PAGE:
Directors were overwhelmingly concerned about their ability to replace a key person, with 83% of respondents rating this as the biggest internal risk to their organisation.
Concerns over talent attraction and retention also ranked highly, with respondents ranking this as the fifth largest internal risk and the second largest emerging risk.
Despite this concern, nearly a third (32%) of directors said they did not have plans in place to manage their talent attraction and retention risks.
The survey, produced by Marsh and the Institute of Directors, is a barometer of the mood of the boardroom, focusing in on the risks that directors feel that their organisation is facing.
“With a tight labour market and more competition amongst workplaces to attract and retain talent it is unsurprising that people risks are so prominent”, says Marcus Pearson, Country Head for Marsh New Zealand.
“What is surprising is that so many entities don’t have plans in place to deal with it. Directors and boards need to ensure that organisations are focused on meeting the needs of the workforce of tomorrow. This means embracing diversity and inclusion, having flexible working conditions and ensuring that employee benefit programmes are fit for purpose”.
The prominence of people risks in the Directors’ Risk Survey Report is also reflected in the results of the Institute of Directors’ 2017 Director Sentiment Survey, where directors cited labour quality and capability as the biggest risk (28%) facing their organisation.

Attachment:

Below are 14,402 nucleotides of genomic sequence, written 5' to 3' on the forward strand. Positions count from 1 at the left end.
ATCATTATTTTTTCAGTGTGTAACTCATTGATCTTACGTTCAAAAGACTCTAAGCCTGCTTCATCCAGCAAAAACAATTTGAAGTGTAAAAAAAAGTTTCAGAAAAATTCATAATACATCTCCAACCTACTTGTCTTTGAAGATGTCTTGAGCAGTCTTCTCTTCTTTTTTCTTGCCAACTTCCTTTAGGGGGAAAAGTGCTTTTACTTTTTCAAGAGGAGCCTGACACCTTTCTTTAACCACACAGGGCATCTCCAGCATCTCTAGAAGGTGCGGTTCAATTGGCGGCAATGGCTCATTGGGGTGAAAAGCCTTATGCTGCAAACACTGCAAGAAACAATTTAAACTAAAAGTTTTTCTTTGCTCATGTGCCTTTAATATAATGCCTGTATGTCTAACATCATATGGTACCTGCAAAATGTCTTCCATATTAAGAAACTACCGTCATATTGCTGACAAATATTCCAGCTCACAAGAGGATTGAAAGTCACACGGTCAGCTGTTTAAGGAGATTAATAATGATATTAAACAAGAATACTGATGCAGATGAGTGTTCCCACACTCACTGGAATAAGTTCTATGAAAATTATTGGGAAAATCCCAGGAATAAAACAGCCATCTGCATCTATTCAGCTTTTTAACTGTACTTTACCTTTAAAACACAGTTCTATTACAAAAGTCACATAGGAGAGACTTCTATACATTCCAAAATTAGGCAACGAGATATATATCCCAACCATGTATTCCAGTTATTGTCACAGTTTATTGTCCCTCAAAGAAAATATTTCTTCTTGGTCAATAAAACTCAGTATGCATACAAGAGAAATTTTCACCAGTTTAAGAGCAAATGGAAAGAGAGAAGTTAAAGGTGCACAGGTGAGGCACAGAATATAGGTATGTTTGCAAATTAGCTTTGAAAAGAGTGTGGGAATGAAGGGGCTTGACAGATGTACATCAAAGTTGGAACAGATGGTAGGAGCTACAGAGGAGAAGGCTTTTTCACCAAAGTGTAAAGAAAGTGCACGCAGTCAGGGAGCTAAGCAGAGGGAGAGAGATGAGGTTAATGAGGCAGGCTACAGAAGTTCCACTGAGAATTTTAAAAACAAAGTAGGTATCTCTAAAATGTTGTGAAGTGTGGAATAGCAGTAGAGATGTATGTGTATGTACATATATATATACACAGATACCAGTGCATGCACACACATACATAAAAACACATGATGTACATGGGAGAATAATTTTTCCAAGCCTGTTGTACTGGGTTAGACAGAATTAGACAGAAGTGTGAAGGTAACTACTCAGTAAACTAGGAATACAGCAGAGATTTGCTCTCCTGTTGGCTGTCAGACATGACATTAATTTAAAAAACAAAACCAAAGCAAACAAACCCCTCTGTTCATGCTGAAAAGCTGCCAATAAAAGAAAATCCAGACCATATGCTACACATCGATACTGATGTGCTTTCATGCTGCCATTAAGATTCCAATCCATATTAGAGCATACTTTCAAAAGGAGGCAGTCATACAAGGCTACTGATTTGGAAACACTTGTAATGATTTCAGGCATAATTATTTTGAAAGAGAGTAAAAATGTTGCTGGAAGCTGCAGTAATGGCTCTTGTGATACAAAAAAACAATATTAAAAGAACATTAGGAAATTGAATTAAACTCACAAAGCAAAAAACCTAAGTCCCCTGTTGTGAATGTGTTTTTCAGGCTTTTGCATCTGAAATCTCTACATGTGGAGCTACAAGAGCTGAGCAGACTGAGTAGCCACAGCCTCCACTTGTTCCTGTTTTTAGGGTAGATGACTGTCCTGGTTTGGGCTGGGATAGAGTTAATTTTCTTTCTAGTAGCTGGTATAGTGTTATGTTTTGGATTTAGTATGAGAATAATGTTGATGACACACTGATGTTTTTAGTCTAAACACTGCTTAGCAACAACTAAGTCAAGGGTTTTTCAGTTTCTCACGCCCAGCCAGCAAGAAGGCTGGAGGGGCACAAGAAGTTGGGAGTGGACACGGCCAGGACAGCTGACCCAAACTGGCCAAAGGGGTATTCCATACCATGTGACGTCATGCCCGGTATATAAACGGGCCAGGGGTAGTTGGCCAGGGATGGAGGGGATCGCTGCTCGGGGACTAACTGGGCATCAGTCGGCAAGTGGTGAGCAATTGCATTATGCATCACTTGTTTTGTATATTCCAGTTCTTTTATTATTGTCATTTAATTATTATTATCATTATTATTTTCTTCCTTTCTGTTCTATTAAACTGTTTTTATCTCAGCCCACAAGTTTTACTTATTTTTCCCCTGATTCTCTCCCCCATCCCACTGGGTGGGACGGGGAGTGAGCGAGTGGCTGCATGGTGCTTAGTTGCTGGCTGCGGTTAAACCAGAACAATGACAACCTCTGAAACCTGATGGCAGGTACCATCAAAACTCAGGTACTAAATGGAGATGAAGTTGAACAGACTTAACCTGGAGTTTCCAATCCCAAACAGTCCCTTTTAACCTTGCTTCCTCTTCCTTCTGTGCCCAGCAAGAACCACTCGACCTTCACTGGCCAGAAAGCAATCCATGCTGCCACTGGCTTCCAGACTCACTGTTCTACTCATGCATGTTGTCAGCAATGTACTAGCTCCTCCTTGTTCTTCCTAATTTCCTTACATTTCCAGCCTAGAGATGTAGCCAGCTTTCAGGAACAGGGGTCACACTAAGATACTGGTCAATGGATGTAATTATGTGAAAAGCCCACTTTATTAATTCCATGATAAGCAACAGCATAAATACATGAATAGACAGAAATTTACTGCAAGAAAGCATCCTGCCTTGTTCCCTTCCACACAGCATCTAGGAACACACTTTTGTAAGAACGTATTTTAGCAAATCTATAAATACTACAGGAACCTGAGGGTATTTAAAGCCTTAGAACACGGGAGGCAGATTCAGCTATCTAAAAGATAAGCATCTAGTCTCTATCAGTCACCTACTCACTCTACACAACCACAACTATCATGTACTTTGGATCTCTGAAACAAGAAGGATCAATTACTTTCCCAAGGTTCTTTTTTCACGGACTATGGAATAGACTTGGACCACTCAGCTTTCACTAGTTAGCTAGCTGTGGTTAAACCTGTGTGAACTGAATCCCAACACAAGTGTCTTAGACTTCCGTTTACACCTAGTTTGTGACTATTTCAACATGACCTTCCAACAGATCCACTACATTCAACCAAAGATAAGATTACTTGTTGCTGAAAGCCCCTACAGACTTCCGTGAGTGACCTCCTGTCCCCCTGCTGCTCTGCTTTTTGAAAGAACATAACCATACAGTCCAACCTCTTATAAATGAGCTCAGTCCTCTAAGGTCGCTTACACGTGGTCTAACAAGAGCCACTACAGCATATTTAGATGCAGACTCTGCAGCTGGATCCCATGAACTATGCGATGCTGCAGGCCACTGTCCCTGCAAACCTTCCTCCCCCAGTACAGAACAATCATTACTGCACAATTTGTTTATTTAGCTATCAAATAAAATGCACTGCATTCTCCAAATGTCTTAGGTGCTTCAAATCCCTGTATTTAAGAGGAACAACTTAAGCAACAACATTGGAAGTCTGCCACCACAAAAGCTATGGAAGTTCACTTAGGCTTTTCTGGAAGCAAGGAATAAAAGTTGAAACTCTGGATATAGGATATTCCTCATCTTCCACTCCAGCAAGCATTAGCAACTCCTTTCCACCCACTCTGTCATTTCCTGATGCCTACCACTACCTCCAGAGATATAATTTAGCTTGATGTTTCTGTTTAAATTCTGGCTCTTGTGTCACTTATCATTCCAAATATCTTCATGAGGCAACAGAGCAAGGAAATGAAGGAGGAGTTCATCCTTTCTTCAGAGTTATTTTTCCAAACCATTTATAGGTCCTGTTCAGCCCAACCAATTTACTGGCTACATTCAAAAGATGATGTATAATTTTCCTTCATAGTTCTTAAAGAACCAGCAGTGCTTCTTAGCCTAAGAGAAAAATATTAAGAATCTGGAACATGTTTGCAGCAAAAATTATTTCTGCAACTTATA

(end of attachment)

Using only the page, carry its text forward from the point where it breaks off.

IoD Chief Executive Kirsten Patterson says, “Directors today are operating in a complex environment, where digital disruption is changing the playing field for established businesses”.
“Many organisations are finding themselves in the midst of what McKinsey called a ‘war for talent’, where the gig economy coupled with shifts in how often workers change jobs is creating pressure to attract and retain workers.”
The Directors’ Risk Survey also revealed succession planning is an area organisations need to pay attention to in their risk management.
“SMEs are particularly vulnerable in the loss of a key person”, says Pearson. “Sadly a number of SMEs fold each year because of the death or injury of an owner or key staff member. Having succession planning in place is vital to ensure that these instances, which often happen unexpectedly, are well managed.”
People risks were not the only key issues given prominence in the survey, with cyber the number one external and emerging risk. Other issues highlighted were brand and reputational risk, IT disruption and the loss of data. Given the array of different risks and the complexity of the current business environment it is little wonder that 53% of directors said that their board’s involvement in insurance and managing risk had increased over the last 12 months.
“It is important that New Zealand directors continue to place risk management as an ongoing priority”, says Patterson. “Negotiating this environment will require directors to have a long view and anticipate how rapid social changes will impact on their business, as well as remaining flexible and responsive to changes within their industry”.
The Directors’ Risk Survey, which is designed to gauge directors’ views on a wide range of risk issues, was completed by 570 members of the Institute of Directors across New Zealand.
A full copy of the report can be downloaded here.